“Stuff that I do, if I have one or two or five or eleven peaks, as long as I’m productive and make enough stuff, maybe I have more chances at making some really good peaks, whether they’re sketches or jokes or drawings.” – Demetri Martin
I gave you the answer to the title of this article without even writing anything unique. Damn. I guess you can stop reading now. ;)
Demetri’s quote really resonated with me because of how closely it’s associated with blogging and virtually any other form of work or art.
Let’s say you’re writing a blog: most of your articles will receive an average (relative to you) level of visitors and comments. This is your core audience and they’re very important. Then some of your articles will resonate with another, larger, audience and you’ll get an extraordinary amount of traffic. These are the home runs, Demetri’s peaks.
You could take the stance that it’s better to focus only trying to hit home runs, but a lot of it has nothing to do with you. I’m consistently surprised which articles get lots of visitors/comments and which ones don’t.
As artists we have to focus on producing what we believe to be quality content for our core audience.
We’ve prepared. We’ve gone to batting practice. We’ve hit the weight room. We’ve shot the steroids. (Oh wait, not the part.) There is not much left to do.
Whether any piece of content ends up being a home run or not is mostly out of our control after that point. That said, hitting home runs is fun! Let’s start from the beginning …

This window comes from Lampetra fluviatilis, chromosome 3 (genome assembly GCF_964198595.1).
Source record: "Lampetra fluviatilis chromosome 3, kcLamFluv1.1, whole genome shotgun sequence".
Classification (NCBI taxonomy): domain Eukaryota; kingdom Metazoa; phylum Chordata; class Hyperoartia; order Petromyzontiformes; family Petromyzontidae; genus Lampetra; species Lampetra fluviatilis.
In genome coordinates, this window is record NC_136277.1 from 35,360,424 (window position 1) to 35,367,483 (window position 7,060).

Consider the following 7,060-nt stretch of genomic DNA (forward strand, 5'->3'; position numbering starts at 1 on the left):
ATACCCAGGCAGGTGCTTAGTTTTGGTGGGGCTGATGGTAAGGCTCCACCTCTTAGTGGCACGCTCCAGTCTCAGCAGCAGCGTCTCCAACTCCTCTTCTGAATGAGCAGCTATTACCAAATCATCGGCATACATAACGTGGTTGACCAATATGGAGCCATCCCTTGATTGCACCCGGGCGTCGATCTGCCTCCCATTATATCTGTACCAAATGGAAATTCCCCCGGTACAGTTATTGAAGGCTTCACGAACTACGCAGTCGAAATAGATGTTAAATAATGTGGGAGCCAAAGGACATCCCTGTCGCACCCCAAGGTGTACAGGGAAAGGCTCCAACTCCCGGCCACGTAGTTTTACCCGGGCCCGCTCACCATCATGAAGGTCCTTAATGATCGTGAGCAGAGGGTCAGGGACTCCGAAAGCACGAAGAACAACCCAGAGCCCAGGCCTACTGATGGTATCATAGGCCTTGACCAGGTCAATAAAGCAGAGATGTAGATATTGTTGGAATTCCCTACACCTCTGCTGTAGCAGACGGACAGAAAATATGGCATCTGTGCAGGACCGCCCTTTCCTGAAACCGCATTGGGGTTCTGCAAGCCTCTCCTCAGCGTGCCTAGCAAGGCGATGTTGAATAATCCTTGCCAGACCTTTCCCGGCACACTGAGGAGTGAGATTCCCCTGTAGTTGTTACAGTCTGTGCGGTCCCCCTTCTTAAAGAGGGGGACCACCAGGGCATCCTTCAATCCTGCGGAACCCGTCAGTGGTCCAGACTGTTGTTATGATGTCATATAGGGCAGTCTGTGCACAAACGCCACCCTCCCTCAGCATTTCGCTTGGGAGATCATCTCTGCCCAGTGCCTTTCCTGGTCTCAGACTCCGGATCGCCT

How To Never Hit Home Runs
Before we can figure out how to hit home runs let’s talk about how not to hit home runs.
Don’t swing. Ever. Keep telling yourself: “I’ll do it some day. Maybe tomorrow. Next week sounds good. Oh, but next year. Next year will be amazing.” And so it goes. (Life Lesson #11: Some day never comes.)
My friend John used to say, paraphrased, “Just do something. Create something. Anything. Throw shit at the wall and see what sticks. Then figure out what works and do more of that.” There is a lot you can do as far as research and planning that will make the “sticking” more likely, but if you’re at a point where you haven’t swung the bat, the time is now.
When you’ve taken a swing, know this …
Base Hits Are Better Than Home Runs
Ask any baseball coach if he’d rather have 10 base hits or 1 home run, and unless he is an utter fool, he will go for the base hits. A hit is an opportunity. A home run is a rarity.
Take lots of swings, because most of the pieces of content you create will be base hits. Every base hit is a step closer to a home run. (You’ll probably also have a few strikeouts, which are creations that simply don’t resonate at all with your audience. Don’t worry about it. Keep swinging.)
Consistently getting base hits is important because they put you in a position to win. And they help you deal with the strikeouts. Home runs, or massively popular pieces of content, can be complete game changers, but they won’t happen often.
I submit that if we’re going to think about hitting home runs then we should focus on hitting game changing home runs. Otherwise known as Grand Slams.
A Home Run Is Only A Game Changer If …
What happens if you hit a home run with no men on base? Game changer? Not at all.
So here’s the rub: A home run isn’t a game changer unless you’re consistently getting those base hits.
Let’s say you run a small blog and are consistently writing good content. One day you write a really awesome article that explodes your site traffic. If not for all of your consistently good content the visitors from the really popular article probably wouldn’t stick around.
My goal is to consistently hit base hits. I’ve had a few strikeouts and I’ve had some home runs (again, this is relative). But the base hits are what will win this ball game for me.
And I like winning.
How about you? Do you consistently produce so you have more chances at reaching the peaks? Do you hit lots of base hits and some home runs? Let me know what you’re up to below …